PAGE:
2. BenJPickett says

    Sorry about resurrecting a dead post on this but as a System and Domain Admin, I have to clear a few things up. 365 is not new, the name does leave a lot to be desired but it is an improvement over BPOS.

    As with MS other cloud offerings like Azure, the beauty is not all in the user experience. I have full control over the server, and that is huge since it’s not in my walls and I’m not leasing it. I can use Powershell from a workstation to connect and manage and control individual mailboxes or a group of them, reset a user’s password and almost anything else I need to do. With the Sharepoint side, you get 100GB of storage per site; additional sites are pretty cheap once you’ve made the transition. SharePoint is rock solid, I’ve worked with organizations that have almost spent 10k just investing in it for a small department.

    365 on a simple infrastructure is a serious investment. $6 a user is very affordable, but there’s still setup involved to get rolling; to use it all that is a decent amount of time. If you jump around between apps a lot, this isn’t the solution for you. It’s a commitment, unlike so many social technologies that come and go with the changes of the wind.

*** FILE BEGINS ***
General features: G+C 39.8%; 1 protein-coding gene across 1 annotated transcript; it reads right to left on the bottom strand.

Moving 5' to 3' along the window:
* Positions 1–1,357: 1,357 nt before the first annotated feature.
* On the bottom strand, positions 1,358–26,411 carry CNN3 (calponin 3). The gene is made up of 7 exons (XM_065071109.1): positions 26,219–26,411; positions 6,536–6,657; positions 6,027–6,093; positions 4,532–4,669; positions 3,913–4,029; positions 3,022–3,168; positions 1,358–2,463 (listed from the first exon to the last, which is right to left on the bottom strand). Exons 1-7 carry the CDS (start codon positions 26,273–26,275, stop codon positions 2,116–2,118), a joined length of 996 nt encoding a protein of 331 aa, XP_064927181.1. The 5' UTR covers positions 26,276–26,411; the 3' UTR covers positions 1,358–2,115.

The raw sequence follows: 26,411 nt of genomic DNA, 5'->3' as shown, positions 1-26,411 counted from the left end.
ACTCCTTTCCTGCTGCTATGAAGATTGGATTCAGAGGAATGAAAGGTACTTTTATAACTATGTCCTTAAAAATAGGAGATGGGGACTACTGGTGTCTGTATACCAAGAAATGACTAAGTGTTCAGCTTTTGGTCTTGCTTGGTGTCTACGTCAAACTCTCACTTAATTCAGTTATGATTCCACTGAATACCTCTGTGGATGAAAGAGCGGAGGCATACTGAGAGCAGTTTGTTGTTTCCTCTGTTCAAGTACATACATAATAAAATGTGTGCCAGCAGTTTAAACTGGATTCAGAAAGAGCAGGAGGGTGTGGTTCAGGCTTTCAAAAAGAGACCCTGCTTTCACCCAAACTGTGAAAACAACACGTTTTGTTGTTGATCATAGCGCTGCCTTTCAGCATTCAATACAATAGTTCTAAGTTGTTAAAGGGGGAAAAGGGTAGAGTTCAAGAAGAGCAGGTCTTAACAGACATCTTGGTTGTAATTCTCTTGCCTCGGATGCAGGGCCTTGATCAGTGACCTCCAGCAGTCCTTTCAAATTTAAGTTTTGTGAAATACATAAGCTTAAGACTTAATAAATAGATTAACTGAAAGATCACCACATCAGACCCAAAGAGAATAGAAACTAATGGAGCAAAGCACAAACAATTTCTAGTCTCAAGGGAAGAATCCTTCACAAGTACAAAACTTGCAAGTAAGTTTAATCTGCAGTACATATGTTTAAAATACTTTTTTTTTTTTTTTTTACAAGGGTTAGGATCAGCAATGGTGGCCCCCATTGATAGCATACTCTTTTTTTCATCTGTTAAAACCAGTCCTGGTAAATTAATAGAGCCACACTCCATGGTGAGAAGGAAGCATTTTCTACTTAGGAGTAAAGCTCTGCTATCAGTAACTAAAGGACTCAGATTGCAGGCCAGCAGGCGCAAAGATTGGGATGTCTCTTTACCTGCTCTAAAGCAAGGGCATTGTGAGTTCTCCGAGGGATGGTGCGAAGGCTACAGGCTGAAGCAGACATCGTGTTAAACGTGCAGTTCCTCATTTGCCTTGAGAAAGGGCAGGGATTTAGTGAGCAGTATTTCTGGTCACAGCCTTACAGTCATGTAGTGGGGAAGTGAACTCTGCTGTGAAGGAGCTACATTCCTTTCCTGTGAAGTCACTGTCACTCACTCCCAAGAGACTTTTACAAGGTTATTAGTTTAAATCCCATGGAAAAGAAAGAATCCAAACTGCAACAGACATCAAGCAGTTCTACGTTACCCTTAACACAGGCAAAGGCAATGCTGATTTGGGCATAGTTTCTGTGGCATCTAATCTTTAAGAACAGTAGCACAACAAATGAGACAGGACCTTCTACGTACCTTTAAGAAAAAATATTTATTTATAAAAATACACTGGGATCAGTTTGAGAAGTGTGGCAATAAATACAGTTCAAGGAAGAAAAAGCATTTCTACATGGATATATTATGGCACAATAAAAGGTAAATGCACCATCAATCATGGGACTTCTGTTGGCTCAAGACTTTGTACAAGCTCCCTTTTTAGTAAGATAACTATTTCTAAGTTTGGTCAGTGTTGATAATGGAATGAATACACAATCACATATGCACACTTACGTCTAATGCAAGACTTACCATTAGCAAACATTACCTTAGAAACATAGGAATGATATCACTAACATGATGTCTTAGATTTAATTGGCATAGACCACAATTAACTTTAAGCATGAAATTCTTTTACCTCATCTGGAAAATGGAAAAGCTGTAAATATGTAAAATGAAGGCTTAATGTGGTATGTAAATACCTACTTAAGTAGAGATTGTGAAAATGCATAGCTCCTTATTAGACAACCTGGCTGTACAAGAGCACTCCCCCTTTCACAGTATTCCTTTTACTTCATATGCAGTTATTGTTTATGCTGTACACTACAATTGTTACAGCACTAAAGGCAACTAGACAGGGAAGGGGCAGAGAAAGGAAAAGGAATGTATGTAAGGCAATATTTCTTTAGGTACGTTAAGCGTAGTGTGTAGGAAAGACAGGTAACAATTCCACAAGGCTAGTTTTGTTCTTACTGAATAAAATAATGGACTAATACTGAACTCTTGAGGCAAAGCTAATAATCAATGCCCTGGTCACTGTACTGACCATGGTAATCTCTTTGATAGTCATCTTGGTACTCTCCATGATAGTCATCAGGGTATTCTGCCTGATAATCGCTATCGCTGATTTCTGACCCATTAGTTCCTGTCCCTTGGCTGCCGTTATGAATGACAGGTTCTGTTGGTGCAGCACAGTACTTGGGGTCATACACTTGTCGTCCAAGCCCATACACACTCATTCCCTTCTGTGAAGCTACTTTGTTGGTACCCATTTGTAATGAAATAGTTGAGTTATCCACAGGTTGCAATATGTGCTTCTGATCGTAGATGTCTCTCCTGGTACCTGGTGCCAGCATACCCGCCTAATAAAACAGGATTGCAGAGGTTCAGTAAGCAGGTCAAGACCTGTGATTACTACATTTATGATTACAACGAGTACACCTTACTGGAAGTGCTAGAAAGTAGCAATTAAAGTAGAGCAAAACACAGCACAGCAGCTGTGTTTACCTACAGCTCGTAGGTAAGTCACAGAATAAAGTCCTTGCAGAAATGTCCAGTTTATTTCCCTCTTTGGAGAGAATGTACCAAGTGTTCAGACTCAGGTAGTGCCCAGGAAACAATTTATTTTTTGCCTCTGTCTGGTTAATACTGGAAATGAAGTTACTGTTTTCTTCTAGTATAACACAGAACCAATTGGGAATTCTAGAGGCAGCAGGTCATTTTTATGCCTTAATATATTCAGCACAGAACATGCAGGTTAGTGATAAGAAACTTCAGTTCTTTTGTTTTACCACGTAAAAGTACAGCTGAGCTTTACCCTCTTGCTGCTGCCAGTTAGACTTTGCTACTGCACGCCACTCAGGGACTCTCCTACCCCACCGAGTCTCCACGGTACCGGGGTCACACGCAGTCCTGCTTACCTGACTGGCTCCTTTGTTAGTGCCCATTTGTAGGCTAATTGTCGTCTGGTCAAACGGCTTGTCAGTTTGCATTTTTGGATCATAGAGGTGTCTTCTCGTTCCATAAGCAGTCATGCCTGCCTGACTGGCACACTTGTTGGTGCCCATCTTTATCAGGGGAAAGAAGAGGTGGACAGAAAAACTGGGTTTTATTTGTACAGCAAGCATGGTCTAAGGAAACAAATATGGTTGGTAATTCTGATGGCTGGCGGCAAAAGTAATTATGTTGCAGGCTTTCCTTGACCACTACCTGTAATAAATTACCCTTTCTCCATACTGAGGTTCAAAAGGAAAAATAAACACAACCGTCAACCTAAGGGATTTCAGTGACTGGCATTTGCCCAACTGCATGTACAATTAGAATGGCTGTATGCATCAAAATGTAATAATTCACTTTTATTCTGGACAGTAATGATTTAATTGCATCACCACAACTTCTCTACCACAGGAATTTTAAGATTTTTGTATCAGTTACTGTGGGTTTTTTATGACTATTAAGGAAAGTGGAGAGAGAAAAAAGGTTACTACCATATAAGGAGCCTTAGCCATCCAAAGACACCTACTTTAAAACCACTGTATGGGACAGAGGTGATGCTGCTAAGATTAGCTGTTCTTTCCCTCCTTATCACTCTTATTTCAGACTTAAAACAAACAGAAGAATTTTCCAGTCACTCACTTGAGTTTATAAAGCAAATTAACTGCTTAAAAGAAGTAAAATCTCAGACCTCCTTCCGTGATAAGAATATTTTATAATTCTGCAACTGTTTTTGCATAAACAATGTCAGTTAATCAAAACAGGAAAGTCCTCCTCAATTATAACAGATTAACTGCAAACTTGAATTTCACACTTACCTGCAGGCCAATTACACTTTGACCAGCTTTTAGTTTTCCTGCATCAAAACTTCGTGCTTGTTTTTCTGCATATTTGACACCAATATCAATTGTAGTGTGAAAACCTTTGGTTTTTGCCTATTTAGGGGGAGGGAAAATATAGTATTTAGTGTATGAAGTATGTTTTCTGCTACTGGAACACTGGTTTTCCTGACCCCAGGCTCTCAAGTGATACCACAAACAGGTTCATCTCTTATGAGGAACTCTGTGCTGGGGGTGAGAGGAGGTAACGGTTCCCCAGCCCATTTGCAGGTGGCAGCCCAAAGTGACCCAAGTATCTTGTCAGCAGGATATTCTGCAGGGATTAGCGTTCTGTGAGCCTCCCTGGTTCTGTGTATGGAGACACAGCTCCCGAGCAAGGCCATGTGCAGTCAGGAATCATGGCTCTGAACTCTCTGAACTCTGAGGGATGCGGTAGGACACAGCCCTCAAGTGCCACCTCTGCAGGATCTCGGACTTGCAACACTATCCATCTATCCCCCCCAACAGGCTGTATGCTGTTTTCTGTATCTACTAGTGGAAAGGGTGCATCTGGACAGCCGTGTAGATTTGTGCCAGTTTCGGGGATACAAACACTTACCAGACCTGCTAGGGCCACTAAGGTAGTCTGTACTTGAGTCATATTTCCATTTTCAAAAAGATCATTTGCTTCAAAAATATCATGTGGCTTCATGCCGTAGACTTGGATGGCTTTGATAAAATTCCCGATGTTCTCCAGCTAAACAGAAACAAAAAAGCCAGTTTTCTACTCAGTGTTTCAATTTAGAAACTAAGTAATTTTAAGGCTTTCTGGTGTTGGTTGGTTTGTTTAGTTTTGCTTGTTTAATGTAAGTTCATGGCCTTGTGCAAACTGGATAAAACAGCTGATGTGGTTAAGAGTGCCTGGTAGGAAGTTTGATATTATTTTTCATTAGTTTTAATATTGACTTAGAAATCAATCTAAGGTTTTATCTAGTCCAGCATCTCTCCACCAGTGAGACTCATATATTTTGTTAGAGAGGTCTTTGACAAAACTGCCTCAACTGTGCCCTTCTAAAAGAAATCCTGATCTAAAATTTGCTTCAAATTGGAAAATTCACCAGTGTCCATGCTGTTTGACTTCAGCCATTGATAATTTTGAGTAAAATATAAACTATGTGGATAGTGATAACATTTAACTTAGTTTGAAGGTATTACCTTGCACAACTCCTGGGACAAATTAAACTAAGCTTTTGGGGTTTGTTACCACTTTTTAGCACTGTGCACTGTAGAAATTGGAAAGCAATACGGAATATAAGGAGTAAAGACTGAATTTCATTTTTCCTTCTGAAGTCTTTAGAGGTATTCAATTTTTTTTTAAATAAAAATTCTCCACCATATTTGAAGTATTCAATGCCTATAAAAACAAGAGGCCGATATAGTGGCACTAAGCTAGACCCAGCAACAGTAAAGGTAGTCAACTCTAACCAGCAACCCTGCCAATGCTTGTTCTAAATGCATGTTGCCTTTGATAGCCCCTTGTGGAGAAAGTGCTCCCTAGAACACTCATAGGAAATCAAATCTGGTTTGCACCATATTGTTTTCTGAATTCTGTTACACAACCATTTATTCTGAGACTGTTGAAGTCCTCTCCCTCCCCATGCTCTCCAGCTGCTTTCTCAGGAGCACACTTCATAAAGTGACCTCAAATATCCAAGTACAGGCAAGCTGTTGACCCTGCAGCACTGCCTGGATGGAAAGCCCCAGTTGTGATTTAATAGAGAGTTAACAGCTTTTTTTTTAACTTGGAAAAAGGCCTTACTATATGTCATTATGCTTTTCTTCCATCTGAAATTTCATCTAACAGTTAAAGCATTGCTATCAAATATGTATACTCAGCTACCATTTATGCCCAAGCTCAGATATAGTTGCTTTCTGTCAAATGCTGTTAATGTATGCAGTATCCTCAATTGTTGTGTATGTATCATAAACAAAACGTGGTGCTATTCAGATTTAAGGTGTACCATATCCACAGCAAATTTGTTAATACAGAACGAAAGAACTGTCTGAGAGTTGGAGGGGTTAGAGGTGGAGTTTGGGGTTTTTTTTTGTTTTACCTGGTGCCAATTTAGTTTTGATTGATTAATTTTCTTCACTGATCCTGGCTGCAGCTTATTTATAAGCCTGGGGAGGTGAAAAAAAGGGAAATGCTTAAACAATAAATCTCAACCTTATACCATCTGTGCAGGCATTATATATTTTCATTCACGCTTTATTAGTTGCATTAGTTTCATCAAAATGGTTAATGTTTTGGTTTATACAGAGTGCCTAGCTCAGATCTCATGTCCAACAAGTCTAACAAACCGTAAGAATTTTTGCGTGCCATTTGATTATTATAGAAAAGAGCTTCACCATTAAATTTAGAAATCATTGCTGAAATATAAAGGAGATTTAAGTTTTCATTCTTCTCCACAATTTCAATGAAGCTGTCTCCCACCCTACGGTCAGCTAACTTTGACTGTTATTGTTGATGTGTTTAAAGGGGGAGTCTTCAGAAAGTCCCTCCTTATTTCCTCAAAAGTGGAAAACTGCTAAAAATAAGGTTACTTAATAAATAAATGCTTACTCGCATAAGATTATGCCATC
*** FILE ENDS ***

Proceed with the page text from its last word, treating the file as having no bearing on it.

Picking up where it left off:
Step up to the enterprise that runs up to $27 a user and you get Office Pro for the desktop of your choice which integrates very well with 365 and comes with Software Assurance. For those that don’t deal with MS licensing regularly, that means that you get the latest version of Office all the time; when 2013 or 2014 comes out, it’s yours. As a bonus your users get home use rights, so not only can they have Office in the cloud, the full suite at work, they can get the full suite at home too.

    Dealing with MS you can’t forget the security. The stuff you put on there belongs to you, you can delete it to get rid of it, for good, if you need to. Unlike with Google Docs, 365 is completely add free and the content on it will not be used to target adds to you, through any of your interweb browsing time.

    MS has also made considerable efforts in consolidating their licensing. They have gotten rid of several options and added lower pricing teirs and better volume discounting to save customers money.

    So while 365 is probably not the right choice for a small church, a mega church that rocks 100 or so computers, needs top notch security, collaboration and communication, this could be a very different tune.